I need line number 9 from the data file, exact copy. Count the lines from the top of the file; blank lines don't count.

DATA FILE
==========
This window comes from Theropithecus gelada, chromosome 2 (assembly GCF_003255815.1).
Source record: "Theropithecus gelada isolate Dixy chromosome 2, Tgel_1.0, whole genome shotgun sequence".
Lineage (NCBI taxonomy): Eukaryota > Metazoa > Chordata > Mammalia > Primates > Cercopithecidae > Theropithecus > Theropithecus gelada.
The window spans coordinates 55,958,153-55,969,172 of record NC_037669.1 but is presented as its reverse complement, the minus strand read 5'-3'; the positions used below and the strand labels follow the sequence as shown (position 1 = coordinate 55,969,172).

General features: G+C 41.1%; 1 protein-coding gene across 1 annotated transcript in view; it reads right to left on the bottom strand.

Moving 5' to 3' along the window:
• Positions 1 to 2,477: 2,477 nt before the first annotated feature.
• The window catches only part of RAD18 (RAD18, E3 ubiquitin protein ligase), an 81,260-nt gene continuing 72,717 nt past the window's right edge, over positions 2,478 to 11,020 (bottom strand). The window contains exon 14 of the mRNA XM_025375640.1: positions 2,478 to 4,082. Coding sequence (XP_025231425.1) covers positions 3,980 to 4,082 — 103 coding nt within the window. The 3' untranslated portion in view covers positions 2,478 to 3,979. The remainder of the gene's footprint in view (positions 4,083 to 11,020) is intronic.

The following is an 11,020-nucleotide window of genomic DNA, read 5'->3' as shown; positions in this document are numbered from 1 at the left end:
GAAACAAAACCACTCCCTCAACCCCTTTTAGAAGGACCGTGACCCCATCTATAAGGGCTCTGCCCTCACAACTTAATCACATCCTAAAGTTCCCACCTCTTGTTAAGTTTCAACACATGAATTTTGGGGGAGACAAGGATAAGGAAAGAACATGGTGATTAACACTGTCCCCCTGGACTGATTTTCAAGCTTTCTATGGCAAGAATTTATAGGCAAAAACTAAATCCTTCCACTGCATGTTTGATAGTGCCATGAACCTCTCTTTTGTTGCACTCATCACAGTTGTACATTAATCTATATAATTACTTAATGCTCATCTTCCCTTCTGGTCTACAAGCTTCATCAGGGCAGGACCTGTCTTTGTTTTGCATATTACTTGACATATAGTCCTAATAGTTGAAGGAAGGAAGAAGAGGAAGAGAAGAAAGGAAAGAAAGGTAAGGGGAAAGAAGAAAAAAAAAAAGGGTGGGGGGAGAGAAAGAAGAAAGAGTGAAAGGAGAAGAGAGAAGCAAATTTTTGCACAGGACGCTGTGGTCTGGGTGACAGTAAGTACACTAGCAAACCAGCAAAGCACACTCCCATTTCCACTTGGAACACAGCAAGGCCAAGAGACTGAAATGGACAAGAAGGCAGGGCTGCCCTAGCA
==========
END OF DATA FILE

The following is an 11,020-nucleotide window of genomic DNA, read 5'->3' as shown; positions in this document are numbered from 1 at the left end: